60	development in any branch which you intend to ask others to pull from.
61	Publicly-available branches should be created with care; merge in patches
62	from development branches when they are in complete form and ready to go -
63	not before.
65	Git provides some powerful tools which can allow you to rewrite your
66	development history.  An inconvenient patch (one which breaks bisection,
67	say, or which has some other sort of obvious bug) can be fixed in place or
68	made to disappear from the history entirely.  A patch series can be
69	rewritten as if it had been written on top of today's mainline, even though
70	you have been working on it for months.  Changes can be transparently
71	shifted from one branch to another.  And so on.  Judicious use of git's
72	ability to revise history can help in the creation of clean patch sets with
73	fewer problems.
75	Excessive use of this capability can lead to other problems, though, beyond
76	a simple obsession for the creation of the perfect project history.
77	Rewriting history will rewrite the changes contained in that history,
78	turning a tested (hopefully) kernel tree into an untested one.  But, beyond
79	that, developers cannot easily collaborate if they do not have a shared
80	view of the project history; if you rewrite history which other developers
81	have pulled into their repositories, you will make life much more difficult
82	for those developers.  So a simple rule of thumb applies here: history
83	which has been exported to others should generally be seen as immutable
84	thereafter.
86	So, once you push a set of changes to your publicly-available server, those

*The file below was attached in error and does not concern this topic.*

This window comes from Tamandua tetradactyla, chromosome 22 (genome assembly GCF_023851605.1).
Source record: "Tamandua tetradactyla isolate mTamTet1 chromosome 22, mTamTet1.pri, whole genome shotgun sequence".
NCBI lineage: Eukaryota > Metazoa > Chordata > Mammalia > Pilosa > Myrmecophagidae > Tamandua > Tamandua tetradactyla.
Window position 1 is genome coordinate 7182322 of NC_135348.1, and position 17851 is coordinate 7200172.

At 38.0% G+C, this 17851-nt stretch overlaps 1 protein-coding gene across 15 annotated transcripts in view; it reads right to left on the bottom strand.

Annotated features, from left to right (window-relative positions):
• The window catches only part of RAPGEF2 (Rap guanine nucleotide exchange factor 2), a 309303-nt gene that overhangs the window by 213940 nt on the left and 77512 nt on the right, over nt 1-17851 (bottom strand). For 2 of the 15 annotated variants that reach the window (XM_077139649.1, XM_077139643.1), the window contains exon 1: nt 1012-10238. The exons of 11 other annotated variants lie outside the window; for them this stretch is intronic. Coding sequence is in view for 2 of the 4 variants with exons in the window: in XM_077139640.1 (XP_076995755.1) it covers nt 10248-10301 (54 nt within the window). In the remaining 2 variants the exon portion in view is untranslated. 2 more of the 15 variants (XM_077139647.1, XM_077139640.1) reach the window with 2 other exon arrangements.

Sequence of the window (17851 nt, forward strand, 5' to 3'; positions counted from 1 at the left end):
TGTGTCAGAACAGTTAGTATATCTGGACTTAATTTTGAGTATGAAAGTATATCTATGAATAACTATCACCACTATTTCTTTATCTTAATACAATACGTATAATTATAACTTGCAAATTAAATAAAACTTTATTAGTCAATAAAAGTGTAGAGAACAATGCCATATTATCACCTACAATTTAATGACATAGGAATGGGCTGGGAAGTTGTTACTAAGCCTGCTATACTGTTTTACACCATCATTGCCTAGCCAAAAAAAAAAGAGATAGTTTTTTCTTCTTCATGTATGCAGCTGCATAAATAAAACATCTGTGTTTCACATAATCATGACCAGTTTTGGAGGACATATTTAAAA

87	changes should not be rewritten.  Git will attempt to enforce this rule if
88	you try to push changes which do not result in a fast-forward merge
89	(i.e. changes which do not share the same history).  It is possible to
90	override this check, and there may be times when it is necessary to rewrite
91	an exported tree.  Moving changesets between trees to avoid conflicts in
92	linux-next is one example.  But such actions should be rare.  This is one
93	of the reasons why development should be done in private branches (which
94	can be rewritten if necessary) and only moved into public branches when
95	it's in a reasonably advanced state.
97	As the mainline (or other tree upon which a set of changes is based)
98	advances, it is tempting to merge with that tree to stay on the leading
99	edge.  For a private branch, rebasing can be an easy way to keep up with
100	another tree, but rebasing is not an option once a tree is exported to the
101	world.  Once that happens, a full merge must be done.  Merging occasionally
102	makes good sense, but overly frequent merges can clutter the history
103	needlessly.  Suggested technique in this case is to merge infrequently, and
104	generally only at specific release points (such as a mainline -rc
105	release).  If you are nervous about specific changes, you can always
106	perform test merges in a private branch.  The git "rerere" tool can be
107	useful in such situations; it remembers how merge conflicts were resolved
108	so that you don't have to do the same work twice.
110	One of the biggest recurring complaints about tools like git is this: the
111	mass movement of patches from one repository to another makes it easy to
112	slip in ill-advised changes which go into the mainline below the review